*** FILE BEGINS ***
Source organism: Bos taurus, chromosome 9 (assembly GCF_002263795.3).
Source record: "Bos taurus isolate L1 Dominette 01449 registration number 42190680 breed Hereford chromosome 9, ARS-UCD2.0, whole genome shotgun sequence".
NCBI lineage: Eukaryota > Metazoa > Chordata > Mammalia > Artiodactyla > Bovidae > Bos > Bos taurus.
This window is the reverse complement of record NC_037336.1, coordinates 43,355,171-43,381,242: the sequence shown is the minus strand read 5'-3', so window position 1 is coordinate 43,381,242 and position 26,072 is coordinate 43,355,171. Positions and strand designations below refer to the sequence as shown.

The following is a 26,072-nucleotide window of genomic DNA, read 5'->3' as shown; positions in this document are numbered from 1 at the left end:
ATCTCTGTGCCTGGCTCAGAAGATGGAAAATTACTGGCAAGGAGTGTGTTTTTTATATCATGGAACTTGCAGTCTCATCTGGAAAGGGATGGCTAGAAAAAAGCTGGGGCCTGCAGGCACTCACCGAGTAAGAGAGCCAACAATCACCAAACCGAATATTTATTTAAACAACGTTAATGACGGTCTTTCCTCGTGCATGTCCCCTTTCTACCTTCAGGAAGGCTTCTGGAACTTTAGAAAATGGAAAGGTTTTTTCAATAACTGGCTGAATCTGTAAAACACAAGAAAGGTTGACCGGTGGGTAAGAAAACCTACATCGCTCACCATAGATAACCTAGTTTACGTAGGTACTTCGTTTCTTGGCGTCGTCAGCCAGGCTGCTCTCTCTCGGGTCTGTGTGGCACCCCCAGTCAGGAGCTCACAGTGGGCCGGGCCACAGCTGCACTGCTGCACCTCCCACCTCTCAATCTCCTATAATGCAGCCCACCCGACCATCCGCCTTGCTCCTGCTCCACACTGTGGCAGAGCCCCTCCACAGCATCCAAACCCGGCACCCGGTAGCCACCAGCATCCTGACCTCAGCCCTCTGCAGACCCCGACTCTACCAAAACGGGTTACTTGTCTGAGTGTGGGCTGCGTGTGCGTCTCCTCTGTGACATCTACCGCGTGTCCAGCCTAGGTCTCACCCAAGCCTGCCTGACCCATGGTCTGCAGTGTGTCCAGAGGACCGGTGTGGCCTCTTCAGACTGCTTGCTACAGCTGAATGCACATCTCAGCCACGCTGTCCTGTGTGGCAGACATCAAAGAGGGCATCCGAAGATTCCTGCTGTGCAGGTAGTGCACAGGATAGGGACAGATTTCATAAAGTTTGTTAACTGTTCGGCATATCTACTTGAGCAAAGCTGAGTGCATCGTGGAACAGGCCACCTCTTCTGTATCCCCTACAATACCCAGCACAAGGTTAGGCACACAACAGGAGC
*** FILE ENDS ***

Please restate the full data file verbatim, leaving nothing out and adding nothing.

Source organism: Bos taurus, chromosome 9 (assembly GCF_002263795.3).
Source record: "Bos taurus isolate L1 Dominette 01449 registration number 42190680 breed Hereford chromosome 9, ARS-UCD2.0, whole genome shotgun sequence".
NCBI lineage: Eukaryota > Metazoa > Chordata > Mammalia > Artiodactyla > Bovidae > Bos > Bos taurus.
This window is the reverse complement of record NC_037336.1, coordinates 43,355,171-43,381,242: the sequence shown is the minus strand read 5'-3', so window position 1 is coordinate 43,381,242 and position 26,072 is coordinate 43,355,171. Positions and strand designations below refer to the sequence as shown.

The following is a 26,072-nucleotide window of genomic DNA, read 5'->3' as shown; positions in this document are numbered from 1 at the left end:
ATCTCTGTGCCTGGCTCAGAAGATGGAAAATTACTGGCAAGGAGTGTGTTTTTTATATCATGGAACTTGCAGTCTCATCTGGAAAGGGATGGCTAGAAAAAAGCTGGGGCCTGCAGGCACTCACCGAGTAAGAGAGCCAACAATCACCAAACCGAATATTTATTTAAACAACGTTAATGACGGTCTTTCCTCGTGCATGTCCCCTTTCTACCTTCAGGAAGGCTTCTGGAACTTTAGAAAATGGAAAGGTTTTTTCAATAACTGGCTGAATCTGTAAAACACAAGAAAGGTTGACCGGTGGGTAAGAAAACCTACATCGCTCACCATAGATAACCTAGTTTACGTAGGTACTTCGTTTCTTGGCGTCGTCAGCCAGGCTGCTCTCTCTCGGGTCTGTGTGGCACCCCCAGTCAGGAGCTCACAGTGGGCCGGGCCACAGCTGCACTGCTGCACCTCCCACCTCTCAATCTCCTATAATGCAGCCCACCCGACCATCCGCCTTGCTCCTGCTCCACACTGTGGCAGAGCCCCTCCACAGCATCCAAACCCGGCACCCGGTAGCCACCAGCATCCTGACCTCAGCCCTCTGCAGACCCCGACTCTACCAAAACGGGTTACTTGTCTGAGTGTGGGCTGCGTGTGCGTCTCCTCTGTGACATCTACCGCGTGTCCAGCCTAGGTCTCACCCAAGCCTGCCTGACCCATGGTCTGCAGTGTGTCCAGAGGACCGGTGTGGCCTCTTCAGACTGCTTGCTACAGCTGAATGCACATCTCAGCCACGCTGTCCTGTGTGGCAGACATCAAAGAGGGCATCCGAAGATTCCTGCTGTGCAGGTAGTGCACAGGATAGGGACAGATTTCATAAAGTTTGTTAACTGTTCGGCATATCTACTTGAGCAAAGCTGAGTGCATCGTGGAACAGGCCACCTCTTCTGTATCCCCTACAATACCCAGCACAAGGTTAGGCACACAACAGGAGC